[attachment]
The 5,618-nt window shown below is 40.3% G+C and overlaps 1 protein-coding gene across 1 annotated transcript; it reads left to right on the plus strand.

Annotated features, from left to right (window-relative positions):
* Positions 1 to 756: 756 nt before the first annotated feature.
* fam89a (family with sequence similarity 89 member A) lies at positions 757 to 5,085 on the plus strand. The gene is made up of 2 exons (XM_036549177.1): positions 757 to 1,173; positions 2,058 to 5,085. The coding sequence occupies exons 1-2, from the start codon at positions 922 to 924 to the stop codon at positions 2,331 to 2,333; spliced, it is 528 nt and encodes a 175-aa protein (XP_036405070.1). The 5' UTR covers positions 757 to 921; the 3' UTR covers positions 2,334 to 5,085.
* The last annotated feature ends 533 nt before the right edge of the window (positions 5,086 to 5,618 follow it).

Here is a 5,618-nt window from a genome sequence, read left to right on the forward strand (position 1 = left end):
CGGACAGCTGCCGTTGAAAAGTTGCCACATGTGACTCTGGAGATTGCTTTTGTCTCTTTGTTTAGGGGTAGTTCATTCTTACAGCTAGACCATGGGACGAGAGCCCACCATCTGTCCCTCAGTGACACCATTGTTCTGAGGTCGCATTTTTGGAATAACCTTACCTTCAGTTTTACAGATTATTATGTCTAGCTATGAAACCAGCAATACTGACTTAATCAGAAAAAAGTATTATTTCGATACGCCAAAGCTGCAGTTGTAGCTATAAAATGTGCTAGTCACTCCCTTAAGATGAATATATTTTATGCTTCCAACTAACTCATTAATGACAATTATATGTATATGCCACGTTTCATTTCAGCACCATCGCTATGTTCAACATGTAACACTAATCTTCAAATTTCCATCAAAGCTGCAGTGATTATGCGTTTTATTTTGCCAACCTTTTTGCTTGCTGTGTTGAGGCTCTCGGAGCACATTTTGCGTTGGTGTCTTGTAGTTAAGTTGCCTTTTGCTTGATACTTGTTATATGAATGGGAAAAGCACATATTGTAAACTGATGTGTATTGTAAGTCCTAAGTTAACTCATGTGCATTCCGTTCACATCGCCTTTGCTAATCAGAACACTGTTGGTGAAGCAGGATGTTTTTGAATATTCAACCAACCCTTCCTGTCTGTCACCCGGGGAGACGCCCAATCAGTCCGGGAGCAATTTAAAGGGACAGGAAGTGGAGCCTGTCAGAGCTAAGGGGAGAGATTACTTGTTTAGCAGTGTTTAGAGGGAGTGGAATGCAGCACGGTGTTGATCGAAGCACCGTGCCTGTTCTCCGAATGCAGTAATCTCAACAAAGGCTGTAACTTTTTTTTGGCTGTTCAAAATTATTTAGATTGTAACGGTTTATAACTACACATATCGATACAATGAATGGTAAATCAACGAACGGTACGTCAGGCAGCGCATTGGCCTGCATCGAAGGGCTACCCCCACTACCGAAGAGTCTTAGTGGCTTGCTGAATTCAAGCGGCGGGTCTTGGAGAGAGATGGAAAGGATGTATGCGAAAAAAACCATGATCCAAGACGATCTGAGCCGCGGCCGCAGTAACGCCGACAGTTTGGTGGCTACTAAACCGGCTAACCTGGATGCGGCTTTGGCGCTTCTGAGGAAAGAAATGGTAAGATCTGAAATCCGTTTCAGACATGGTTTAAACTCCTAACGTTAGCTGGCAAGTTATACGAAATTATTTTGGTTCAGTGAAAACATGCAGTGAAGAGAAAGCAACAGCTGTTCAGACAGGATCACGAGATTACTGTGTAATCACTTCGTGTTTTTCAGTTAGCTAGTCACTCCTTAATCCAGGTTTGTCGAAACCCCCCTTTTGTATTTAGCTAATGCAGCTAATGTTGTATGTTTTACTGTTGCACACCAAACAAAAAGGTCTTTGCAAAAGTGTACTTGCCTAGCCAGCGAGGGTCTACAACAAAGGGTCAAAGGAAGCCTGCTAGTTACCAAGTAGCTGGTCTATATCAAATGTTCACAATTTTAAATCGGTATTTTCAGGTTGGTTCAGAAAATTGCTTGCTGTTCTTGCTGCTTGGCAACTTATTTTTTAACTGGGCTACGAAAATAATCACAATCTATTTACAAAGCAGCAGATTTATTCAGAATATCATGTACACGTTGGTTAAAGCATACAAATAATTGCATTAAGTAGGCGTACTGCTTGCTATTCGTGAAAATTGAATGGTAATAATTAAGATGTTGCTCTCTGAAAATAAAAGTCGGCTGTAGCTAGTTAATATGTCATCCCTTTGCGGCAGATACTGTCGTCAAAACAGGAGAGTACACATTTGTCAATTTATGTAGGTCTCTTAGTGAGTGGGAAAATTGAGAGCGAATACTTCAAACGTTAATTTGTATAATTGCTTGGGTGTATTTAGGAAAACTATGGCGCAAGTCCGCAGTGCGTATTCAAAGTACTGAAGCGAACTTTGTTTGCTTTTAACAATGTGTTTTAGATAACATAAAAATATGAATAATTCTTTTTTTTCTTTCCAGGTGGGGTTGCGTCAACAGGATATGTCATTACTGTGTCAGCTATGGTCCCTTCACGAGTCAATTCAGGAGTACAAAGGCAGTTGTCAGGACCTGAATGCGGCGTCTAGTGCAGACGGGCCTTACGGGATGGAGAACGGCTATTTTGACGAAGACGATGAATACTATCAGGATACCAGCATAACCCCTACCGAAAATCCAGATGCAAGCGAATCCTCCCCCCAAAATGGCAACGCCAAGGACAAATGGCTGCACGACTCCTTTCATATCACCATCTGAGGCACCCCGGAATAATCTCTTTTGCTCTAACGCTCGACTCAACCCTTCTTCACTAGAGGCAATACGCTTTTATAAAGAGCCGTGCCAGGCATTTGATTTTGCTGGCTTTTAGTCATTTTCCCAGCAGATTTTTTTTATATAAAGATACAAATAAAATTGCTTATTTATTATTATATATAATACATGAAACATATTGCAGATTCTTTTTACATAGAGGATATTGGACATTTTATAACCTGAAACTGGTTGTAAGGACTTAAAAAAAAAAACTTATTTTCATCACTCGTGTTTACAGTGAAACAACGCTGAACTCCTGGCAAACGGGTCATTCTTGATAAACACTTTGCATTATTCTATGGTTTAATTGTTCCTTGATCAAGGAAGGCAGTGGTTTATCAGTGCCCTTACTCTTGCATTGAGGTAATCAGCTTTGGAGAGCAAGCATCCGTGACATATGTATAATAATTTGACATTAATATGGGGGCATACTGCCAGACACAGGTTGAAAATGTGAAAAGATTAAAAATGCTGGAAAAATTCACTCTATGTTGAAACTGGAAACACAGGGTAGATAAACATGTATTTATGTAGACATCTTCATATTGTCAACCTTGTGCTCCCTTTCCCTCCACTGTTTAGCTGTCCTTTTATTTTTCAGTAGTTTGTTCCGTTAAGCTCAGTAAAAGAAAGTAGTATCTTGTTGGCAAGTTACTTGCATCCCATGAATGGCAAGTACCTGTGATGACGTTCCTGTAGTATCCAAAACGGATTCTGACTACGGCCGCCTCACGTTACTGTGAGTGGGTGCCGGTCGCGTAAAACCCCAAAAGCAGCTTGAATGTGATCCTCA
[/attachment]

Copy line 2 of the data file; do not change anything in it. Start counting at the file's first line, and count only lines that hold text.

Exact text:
Annotated features, from left to right (window-relative positions):